“It is also extremely worrying that, following the protest on 1 July, employees who took part were forced to hand over their passes and escorted off the premises. This was a peaceful, legal protest, and it is outrageous—not to mention illegal—that Sotheby’s is attempting to force workers out of their jobs for calling for decent pay and working conditions. It appears that Sotheby’s justification for these removals is that the protest “put the business at risk”, which seems to be somewhat invalidated by the fact that Sotheby’s sold £130 million worth of paintings at auction that same evening.
“It is not the actions of these workers but Sotheby’s own employment practices which is severely damaging its reputation. It is, quite frankly, obscene that a company which makes millions in profits and pays its CEO $7 million per year refuses to pay its staff enough to live on with decency and dignity. A company’s reputation will not be enhanced by the public knowledge that it mistreats and impoverishes its own staff. We urge you to engage with the workers’ representation and work with them to meet the very reasonable request that staff will continue to be paid the London Living Wage and will receive decent sick pay.”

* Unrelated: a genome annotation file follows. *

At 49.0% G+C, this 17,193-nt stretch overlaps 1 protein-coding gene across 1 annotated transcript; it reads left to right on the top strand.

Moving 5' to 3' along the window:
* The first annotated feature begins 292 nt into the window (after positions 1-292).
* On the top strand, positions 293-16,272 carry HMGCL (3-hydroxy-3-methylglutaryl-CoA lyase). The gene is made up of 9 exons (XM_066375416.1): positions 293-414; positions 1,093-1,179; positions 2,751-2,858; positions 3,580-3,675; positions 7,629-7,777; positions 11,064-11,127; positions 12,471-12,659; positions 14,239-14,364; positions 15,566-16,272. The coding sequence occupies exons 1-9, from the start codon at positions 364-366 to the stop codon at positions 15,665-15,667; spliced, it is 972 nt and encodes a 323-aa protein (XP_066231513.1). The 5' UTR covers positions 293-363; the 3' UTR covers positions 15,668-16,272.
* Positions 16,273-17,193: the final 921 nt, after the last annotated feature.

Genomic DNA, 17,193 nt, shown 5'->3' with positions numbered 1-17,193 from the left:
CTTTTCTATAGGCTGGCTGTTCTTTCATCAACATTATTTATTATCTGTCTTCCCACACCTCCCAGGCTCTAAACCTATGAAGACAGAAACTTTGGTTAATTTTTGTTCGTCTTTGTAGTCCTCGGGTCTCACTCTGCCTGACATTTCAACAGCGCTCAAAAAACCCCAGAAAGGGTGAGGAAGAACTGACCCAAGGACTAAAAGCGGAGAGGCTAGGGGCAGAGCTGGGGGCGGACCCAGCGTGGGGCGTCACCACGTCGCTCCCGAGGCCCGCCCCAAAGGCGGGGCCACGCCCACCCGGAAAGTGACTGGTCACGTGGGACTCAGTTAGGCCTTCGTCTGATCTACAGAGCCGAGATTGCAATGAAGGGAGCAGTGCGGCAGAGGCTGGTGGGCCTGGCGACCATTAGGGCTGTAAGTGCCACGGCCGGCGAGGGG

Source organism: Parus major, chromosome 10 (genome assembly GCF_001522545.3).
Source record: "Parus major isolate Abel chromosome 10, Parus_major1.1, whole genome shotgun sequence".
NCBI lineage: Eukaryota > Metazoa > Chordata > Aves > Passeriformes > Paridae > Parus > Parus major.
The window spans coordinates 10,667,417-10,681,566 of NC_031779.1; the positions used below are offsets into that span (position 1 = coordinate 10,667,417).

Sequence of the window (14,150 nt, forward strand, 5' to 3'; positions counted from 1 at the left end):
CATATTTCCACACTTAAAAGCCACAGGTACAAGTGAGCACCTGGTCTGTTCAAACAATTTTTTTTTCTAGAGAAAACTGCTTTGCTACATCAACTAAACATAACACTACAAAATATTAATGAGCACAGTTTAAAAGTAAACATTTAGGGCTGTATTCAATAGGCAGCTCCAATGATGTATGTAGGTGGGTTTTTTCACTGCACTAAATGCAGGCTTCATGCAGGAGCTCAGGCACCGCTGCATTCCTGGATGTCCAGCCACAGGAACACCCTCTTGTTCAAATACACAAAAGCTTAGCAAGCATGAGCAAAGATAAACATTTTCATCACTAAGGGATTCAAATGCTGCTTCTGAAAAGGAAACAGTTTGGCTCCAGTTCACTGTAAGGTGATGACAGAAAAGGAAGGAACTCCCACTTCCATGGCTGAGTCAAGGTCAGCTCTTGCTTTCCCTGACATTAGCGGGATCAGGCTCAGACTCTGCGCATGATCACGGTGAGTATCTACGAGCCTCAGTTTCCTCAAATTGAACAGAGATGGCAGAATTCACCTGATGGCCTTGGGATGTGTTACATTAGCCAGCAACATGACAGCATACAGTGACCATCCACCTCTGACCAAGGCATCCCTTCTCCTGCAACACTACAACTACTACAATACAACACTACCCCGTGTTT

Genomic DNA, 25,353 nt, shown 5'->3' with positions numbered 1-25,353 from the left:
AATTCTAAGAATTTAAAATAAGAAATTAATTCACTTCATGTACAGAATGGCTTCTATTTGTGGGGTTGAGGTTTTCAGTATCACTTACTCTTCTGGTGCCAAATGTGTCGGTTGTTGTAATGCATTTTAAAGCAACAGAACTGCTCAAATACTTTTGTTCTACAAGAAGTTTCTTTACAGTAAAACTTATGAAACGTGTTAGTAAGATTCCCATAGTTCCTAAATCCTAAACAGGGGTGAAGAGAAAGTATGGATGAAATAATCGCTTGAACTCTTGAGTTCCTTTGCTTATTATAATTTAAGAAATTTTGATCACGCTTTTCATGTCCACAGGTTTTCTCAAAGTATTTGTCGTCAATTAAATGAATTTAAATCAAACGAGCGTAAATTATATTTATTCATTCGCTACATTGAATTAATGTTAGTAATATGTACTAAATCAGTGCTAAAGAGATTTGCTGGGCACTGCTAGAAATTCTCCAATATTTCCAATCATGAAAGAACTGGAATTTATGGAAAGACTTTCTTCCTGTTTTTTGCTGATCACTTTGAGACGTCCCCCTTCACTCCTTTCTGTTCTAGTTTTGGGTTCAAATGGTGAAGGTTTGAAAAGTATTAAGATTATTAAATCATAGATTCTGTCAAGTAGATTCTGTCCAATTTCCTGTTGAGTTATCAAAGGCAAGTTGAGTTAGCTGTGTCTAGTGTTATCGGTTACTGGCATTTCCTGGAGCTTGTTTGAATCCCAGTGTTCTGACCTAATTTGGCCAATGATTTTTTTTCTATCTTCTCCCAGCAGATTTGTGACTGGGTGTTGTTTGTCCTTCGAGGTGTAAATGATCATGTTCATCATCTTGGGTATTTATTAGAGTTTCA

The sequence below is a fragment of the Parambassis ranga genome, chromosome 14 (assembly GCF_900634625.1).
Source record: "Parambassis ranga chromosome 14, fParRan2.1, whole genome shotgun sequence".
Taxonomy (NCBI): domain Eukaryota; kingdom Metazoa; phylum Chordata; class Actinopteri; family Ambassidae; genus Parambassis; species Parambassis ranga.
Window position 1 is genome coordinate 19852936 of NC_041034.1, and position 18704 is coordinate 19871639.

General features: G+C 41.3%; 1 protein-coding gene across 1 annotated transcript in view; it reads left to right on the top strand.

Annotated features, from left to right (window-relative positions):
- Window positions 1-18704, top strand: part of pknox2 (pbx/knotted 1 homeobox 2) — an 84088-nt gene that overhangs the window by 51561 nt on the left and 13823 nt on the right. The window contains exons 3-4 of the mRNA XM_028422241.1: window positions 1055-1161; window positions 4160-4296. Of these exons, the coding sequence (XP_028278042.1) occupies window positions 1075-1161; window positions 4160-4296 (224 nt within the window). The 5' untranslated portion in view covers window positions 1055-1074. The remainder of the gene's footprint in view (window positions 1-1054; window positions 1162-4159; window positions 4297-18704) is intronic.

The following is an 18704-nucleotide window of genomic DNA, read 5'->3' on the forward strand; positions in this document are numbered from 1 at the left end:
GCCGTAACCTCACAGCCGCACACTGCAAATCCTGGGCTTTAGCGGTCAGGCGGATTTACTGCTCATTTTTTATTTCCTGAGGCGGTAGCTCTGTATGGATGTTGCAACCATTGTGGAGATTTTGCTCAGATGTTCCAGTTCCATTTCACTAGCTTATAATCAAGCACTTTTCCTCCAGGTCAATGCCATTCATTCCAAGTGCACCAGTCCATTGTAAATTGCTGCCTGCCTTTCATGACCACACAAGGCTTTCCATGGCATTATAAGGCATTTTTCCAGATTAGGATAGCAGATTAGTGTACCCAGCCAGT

United Voices of the World general secretary, Petros Elia, said: “Sotheby’s is famous for selling masterpieces for millions, so the contrast with cleaners just scraping by could hardly be greater. Their treatment of these four hard-working cleaners has been utterly outrageous. We thank Roger Godsiff for bringing this motion and call on MPs of all parties to support it, to send a message loud and clear that such cold corporate behaviour is simply unacceptable.
“Astonishingly, last year, the Sotheby’s cleaners actually had their hourly wage cut. UVW helped them to fight for and win the London Living Wage, although only from April, despite the current rate of £9.15 per hour coming into effect on 1 November 2014. Sotheby’s refuse to backdate it or pay contractual sick pay. They also refuse to commit to paying the full London Living Wage when it increases in November this year.